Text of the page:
In his April 4 column “Reading, writing and white guilt,” George F. Will accused the Wisconsin Department of Public Instruction of considering “instruction” to be synonymous with “propaganda” and “indoctrination” because students were asked to contemplate white privilege. Why readers should agree with him is not something he explained.

When did social studies become a subject in which studying the societal impact of an observable phenomenon is something to be derided and avoided? When I was a high school sophomore, a substitute teacher once held my world history class spellbound with a tale not found in our textbooks or curriculum: the story of the Holocaust. To Holocaust deniers, I suppose that teacher was spreading propaganda, but it opened a new way of looking at the world for many of us.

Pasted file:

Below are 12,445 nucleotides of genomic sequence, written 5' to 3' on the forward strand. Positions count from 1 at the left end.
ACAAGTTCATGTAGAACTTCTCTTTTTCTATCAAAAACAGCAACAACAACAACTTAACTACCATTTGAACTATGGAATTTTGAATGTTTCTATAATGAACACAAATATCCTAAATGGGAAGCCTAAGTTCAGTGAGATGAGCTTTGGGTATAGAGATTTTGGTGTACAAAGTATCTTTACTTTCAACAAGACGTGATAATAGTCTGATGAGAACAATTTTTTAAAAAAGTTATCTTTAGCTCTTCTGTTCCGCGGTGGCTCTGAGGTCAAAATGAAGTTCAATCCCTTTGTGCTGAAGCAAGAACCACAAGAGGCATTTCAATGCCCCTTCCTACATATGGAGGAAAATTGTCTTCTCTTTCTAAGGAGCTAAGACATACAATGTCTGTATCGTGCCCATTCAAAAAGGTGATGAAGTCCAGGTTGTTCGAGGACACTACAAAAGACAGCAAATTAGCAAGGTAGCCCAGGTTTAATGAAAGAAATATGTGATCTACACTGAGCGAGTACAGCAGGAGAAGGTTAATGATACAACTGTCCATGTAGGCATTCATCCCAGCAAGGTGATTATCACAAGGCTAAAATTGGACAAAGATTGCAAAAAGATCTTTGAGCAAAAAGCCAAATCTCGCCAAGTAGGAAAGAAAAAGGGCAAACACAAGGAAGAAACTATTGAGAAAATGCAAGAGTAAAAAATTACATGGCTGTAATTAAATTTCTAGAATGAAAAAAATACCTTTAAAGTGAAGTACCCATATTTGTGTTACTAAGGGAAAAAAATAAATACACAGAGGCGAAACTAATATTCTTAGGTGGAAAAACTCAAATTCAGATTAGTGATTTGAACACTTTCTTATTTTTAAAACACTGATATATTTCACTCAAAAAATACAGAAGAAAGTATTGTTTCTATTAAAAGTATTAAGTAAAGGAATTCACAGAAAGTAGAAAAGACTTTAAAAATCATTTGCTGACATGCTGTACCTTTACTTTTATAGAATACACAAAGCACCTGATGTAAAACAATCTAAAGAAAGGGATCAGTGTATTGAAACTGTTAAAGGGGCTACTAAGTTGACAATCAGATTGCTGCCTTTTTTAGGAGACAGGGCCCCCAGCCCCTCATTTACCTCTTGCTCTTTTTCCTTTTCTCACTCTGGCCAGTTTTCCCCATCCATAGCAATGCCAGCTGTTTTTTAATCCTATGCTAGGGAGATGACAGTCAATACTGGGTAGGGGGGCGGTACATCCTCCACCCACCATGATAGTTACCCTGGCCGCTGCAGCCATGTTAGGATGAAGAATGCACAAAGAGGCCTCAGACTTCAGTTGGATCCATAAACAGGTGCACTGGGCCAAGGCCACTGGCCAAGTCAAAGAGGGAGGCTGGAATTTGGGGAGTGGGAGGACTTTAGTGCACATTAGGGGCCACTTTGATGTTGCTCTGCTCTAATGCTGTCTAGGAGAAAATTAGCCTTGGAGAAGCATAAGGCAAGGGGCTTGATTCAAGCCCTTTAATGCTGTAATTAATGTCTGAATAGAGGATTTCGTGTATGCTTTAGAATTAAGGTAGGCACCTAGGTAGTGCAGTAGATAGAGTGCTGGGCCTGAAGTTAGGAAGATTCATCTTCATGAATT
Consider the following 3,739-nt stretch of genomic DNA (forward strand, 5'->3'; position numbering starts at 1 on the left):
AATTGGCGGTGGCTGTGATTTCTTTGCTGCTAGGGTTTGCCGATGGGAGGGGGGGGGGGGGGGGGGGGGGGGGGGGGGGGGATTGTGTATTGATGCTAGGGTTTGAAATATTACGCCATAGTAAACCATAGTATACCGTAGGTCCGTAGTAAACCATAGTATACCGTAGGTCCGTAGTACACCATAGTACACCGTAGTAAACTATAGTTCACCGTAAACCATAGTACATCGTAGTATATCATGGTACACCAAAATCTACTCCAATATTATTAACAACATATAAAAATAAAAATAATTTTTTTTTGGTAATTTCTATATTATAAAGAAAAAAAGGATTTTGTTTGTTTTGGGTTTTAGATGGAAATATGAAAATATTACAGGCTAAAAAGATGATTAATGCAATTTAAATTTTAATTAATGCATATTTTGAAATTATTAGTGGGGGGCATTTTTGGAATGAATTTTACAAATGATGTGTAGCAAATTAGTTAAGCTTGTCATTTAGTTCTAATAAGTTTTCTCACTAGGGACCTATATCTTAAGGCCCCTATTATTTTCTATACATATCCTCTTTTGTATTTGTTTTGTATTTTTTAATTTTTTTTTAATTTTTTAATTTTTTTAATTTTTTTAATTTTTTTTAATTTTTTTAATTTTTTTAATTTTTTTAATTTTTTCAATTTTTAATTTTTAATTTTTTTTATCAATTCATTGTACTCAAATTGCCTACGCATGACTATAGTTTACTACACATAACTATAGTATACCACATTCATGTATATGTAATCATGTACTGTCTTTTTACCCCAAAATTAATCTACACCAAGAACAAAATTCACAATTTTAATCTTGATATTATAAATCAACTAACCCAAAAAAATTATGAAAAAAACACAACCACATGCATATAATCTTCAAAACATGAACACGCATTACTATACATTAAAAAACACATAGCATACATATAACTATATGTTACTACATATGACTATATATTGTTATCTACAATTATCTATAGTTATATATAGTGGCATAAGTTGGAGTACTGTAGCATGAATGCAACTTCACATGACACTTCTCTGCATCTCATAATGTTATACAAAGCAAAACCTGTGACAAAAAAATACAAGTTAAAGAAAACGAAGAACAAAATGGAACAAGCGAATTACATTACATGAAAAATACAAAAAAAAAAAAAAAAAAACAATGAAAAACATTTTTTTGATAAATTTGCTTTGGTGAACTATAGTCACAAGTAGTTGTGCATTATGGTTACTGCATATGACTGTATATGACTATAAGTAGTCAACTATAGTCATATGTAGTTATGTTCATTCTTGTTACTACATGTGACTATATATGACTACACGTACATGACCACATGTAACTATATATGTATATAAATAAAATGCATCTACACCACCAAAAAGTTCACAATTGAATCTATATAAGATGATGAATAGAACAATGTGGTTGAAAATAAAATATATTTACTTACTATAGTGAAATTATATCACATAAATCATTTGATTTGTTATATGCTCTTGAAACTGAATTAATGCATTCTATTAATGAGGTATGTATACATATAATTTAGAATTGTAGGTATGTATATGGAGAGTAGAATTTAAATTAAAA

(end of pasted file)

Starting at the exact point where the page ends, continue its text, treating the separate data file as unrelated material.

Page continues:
Does Mr. Will not believe in the existence of white privilege, or is he just of the school of thought that school is not the place to discuss such things?

Gregory Adams, Washington

While it is true that members of VISTA (Volunteers in Service to America), like Peace Corps volunteers, “are paid” for their service, it is worth reminding George F. Will that members of our “all-volunteer” armed forces, last time I checked, also receive compensation. Mr. Will appears to be guilty of applying a rather selective vision of what it means to be a “volunteer” when he writes about “Orwellian-named federal programs.”

T.H. Otwell, Silver Spring